N.B. still without municipal campaign finance rules ahead of 2020 elections

Click to play video: 'Municipal elections training for officials begun in New Brunswick'
Municipal elections training for officials begun in New Brunswick
WATCH: Over the next five weeks, hundreds will be schooled in administrative elections for more than 700 positions across New Brunswick. As Silas Brown reports, when the campaign’s kick-off, New Brunswickers won’t know who is financing them. – Jan 28, 2020

When New Brunswick’s local government elections happen this May, the province will still be without campaign finance rules for municipal races.

“In municipal elections there are currently no rules around contribution limits, spending limits,” said Kim Poffenroth, the province’s chief electoral office.

READ MORE: Elections NB searching for candidates to run in 2020 local government elections

In 2018, the Liberal government of the day announced it would be instituting rules governing campaign spending in time for the 2020 local government elections. They were able to pass legislation allowing for the creation of rules, but were unable to introduce any before the fall 2018 provincial election that ultimately ended with the PCs forming a minority government.

So far, the government has made no announcements concerning municipal campaign finance rules. Jeff Carr, the minister of environment and local government, was not available for an interview Tuesday.

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In both provincial and federal elections, the names of donors who contribute over a certain amount to a campaign are publicly disclosed and there are strict limits on the amount of money that can be spent. There are no such restrictions in New Brunswick’s municipal elections.

Moncton city councillor Brian Hicks has long called for transparency, which he says will allow potential conflicts of interest that arise through the course of municipal business to be better identified and avoided.

“There are many people that come before council, stand at the podium and ask for one thing or another. One example would be rezoning,” Hicks said.

“You might have a candidate that works in the land development area and they might receive money from a developer could stand at the podium and ask for their land to be rezone. At that point, that councillor should declare a conflict of interest and I think more would if it were public knowledge who contributed to their campaign.”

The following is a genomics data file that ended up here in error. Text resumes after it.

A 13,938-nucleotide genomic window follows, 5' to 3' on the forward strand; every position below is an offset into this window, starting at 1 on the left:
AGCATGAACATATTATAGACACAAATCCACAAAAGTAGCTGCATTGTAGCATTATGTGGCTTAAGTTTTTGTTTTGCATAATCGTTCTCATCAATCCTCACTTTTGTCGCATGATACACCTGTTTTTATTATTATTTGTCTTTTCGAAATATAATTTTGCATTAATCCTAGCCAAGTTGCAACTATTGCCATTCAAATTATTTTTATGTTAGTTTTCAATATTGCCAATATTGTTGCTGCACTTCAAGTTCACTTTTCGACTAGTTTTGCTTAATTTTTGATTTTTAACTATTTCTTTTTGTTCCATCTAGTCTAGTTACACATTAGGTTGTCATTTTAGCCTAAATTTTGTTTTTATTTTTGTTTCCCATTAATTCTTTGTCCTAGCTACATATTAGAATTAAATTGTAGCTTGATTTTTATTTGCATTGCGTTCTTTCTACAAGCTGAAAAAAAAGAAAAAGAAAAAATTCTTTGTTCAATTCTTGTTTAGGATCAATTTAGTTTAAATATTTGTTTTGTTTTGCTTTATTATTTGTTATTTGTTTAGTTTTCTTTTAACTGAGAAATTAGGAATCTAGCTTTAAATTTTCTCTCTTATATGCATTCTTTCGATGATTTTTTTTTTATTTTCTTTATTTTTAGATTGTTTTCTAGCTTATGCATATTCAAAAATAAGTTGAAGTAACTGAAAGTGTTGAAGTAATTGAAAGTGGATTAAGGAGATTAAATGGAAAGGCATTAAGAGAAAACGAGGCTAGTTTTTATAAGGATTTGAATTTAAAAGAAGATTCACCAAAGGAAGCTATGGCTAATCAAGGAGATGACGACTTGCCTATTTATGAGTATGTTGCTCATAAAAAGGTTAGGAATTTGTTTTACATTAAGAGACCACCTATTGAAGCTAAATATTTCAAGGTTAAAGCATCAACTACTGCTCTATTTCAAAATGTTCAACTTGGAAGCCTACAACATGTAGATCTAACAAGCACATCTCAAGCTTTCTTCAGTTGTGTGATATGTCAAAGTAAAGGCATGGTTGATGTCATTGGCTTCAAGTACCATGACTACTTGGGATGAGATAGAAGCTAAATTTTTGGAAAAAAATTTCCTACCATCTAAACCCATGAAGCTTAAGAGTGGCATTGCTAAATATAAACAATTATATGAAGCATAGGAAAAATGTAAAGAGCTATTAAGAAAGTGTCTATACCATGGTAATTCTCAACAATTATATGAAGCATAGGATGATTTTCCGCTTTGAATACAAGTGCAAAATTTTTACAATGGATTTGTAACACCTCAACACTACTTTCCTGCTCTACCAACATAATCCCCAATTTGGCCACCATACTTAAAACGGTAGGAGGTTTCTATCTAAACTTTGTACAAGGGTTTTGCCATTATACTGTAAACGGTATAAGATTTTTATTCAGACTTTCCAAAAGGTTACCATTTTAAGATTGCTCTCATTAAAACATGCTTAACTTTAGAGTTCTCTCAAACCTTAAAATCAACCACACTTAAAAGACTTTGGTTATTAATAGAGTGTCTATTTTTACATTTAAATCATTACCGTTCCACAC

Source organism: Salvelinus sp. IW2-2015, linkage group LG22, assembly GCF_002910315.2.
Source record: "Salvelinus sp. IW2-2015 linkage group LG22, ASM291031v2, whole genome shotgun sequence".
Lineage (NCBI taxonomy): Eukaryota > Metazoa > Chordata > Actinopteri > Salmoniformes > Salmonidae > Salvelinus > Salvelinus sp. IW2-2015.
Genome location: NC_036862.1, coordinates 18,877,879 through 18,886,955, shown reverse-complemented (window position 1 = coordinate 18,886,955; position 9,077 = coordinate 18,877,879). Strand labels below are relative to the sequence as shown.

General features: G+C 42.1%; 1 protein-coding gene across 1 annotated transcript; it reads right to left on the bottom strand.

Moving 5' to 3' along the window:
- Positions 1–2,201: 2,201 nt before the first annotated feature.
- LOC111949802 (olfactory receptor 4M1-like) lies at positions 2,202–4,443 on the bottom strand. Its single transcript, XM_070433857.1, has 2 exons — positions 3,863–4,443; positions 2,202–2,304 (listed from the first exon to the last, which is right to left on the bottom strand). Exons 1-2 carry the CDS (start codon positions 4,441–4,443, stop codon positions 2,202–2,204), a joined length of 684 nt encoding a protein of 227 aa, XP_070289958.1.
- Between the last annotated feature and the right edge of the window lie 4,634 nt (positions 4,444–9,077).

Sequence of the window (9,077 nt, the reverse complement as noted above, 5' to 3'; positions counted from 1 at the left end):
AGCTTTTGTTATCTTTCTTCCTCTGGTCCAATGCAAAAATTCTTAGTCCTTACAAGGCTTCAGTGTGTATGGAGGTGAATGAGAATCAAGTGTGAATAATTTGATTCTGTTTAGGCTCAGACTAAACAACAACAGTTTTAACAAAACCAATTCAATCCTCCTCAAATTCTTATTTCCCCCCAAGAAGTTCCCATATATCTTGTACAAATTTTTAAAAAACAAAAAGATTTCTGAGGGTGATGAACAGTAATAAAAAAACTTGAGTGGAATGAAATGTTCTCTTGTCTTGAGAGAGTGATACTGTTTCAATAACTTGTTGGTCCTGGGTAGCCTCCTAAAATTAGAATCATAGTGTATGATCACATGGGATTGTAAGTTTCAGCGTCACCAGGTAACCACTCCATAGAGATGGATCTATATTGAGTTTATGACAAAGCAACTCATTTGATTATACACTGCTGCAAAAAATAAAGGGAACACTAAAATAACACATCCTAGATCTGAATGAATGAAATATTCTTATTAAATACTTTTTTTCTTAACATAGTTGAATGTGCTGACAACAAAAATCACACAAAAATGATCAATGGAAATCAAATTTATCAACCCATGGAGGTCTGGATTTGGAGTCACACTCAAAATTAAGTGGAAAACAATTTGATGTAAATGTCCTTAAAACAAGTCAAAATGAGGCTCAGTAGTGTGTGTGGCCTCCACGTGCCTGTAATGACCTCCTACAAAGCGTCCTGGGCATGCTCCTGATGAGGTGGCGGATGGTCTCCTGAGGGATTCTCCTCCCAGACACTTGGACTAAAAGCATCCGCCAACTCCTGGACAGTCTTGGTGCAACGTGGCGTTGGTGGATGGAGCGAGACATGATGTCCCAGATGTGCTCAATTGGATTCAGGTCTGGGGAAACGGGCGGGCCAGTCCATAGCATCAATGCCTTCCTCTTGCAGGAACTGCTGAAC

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The New Brunswick Union of Municipalities is also supportive of campaign finance rules.

“Campaign finance rules are a great think for both the public and also for candidates themselves,” said executive director Margot Cragg.

“Rules provide greater transparency for the public so you know where the money is being spent and where it’s coming from. It also provides a level playing field so that all candidates are playing by the same rules.”

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But Cragg says the key with any new rules is how they are implemented.

“What’s important for UMNB is that you take the time to get those rules right,” she said. “You can’t just copy and paste from the federal and provincial levels because there’s very important differences.”

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Federal and provincial campaign finance rules are aided by the existence of political parties that are able to educate and police candidates to ensure things are being done above board. Since municipal candidates are more or less independent more of those burdens at the local government level would fall on Elections New Brunswick.

“It’s really important that everybody is playing by the same rules and if you’re putting those rules in place that folks know what they are,” Cragg said.

“Elected leaders are going into it because they love their community, they want to know what the rules are and that there’s support and information out there.”

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There are also large differences in running a campaign for the mayor of a small town, versus a bid for one of the province’s three major cities.

“There are 156 voter in Meductic and over 52,000 in Moncton, so as you can imagine the campaigns are going to look very different. It’s important that campaign finance rules take into account different sizes of municipalities,” Cragg said.

Poffenroth said it’s hard to say how Elections NB would be impacted by new rules without knowing what those are. Limits on spending or transparency and disclosure requirements would all create different demands on the organization.

“We would play not only a role of overseeing and receiving the reports but we’d actually have a very significant education role, so there’s a lot of materials that would have to be prepared to actually educate candidates on what the rules are,” Poffenroth said.

“At this point despite the fact that there was talk of moving in that direction there was no clear direction as to what type of rules and what the scope of those rules would be.”

As for the coming elections, Poffenroth says it is far too late to introduce new rules, even if legislation were passed today.

“At this point it’s too late for Elections New Brunswick to be able to implement financing rules for the municipal election. The training that would have to be done, the forms, the systems that would have to be put in place to track the spending. It’s definitely too tight to the election at this point,” she said.


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